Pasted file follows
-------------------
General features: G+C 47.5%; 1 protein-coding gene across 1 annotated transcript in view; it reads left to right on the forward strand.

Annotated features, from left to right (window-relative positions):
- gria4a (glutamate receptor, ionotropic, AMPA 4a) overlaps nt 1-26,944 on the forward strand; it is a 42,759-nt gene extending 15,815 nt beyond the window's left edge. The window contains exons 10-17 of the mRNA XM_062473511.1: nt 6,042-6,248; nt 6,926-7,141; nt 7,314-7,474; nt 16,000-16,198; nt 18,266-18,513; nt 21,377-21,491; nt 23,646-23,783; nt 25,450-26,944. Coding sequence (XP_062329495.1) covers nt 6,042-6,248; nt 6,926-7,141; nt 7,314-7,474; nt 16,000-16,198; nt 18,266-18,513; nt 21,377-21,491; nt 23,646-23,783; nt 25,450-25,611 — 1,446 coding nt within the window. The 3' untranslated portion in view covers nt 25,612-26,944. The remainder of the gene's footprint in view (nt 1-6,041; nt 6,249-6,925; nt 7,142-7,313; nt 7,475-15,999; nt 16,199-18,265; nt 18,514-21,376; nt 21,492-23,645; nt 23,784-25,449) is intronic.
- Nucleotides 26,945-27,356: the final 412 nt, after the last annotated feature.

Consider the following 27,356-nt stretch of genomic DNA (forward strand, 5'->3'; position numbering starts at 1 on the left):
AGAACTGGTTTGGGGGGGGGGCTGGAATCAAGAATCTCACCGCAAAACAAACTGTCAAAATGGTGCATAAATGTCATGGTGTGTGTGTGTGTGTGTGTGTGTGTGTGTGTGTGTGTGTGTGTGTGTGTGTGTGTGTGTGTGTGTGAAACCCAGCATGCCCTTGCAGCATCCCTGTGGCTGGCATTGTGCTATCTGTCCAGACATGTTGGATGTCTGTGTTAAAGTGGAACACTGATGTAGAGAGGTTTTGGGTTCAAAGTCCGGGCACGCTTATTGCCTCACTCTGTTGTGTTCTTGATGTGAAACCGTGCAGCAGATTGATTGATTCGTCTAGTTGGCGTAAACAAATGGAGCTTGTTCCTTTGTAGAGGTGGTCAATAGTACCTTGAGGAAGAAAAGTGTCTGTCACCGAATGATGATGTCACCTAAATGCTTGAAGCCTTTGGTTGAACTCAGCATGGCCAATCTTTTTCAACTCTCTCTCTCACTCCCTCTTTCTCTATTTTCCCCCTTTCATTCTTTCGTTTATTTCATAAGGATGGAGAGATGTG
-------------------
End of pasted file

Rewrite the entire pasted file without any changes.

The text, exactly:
General features: G+C 47.5%; 1 protein-coding gene across 1 annotated transcript in view; it reads left to right on the forward strand.

Annotated features, from left to right (window-relative positions):
- gria4a (glutamate receptor, ionotropic, AMPA 4a) overlaps nt 1-26,944 on the forward strand; it is a 42,759-nt gene extending 15,815 nt beyond the window's left edge. The window contains exons 10-17 of the mRNA XM_062473511.1: nt 6,042-6,248; nt 6,926-7,141; nt 7,314-7,474; nt 16,000-16,198; nt 18,266-18,513; nt 21,377-21,491; nt 23,646-23,783; nt 25,450-26,944. Coding sequence (XP_062329495.1) covers nt 6,042-6,248; nt 6,926-7,141; nt 7,314-7,474; nt 16,000-16,198; nt 18,266-18,513; nt 21,377-21,491; nt 23,646-23,783; nt 25,450-25,611 — 1,446 coding nt within the window. The 3' untranslated portion in view covers nt 25,612-26,944. The remainder of the gene's footprint in view (nt 1-6,041; nt 6,249-6,925; nt 7,142-7,313; nt 7,475-15,999; nt 16,199-18,265; nt 18,514-21,376; nt 21,492-23,645; nt 23,784-25,449) is intronic.
- Nucleotides 26,945-27,356: the final 412 nt, after the last annotated feature.

Consider the following 27,356-nt stretch of genomic DNA (forward strand, 5'->3'; position numbering starts at 1 on the left):
AGAACTGGTTTGGGGGGGGGGCTGGAATCAAGAATCTCACCGCAAAACAAACTGTCAAAATGGTGCATAAATGTCATGGTGTGTGTGTGTGTGTGTGTGTGTGTGTGTGTGTGTGTGTGTGTGTGTGTGTGTGTGTGTGTGTGTGAAACCCAGCATGCCCTTGCAGCATCCCTGTGGCTGGCATTGTGCTATCTGTCCAGACATGTTGGATGTCTGTGTTAAAGTGGAACACTGATGTAGAGAGGTTTTGGGTTCAAAGTCCGGGCACGCTTATTGCCTCACTCTGTTGTGTTCTTGATGTGAAACCGTGCAGCAGATTGATTGATTCGTCTAGTTGGCGTAAACAAATGGAGCTTGTTCCTTTGTAGAGGTGGTCAATAGTACCTTGAGGAAGAAAAGTGTCTGTCACCGAATGATGATGTCACCTAAATGCTTGAAGCCTTTGGTTGAACTCAGCATGGCCAATCTTTTTCAACTCTCTCTCTCACTCCCTCTTTCTCTATTTTCCCCCTTTCATTCTTTCGTTTATTTCATAAGGATGGAGAGATGTG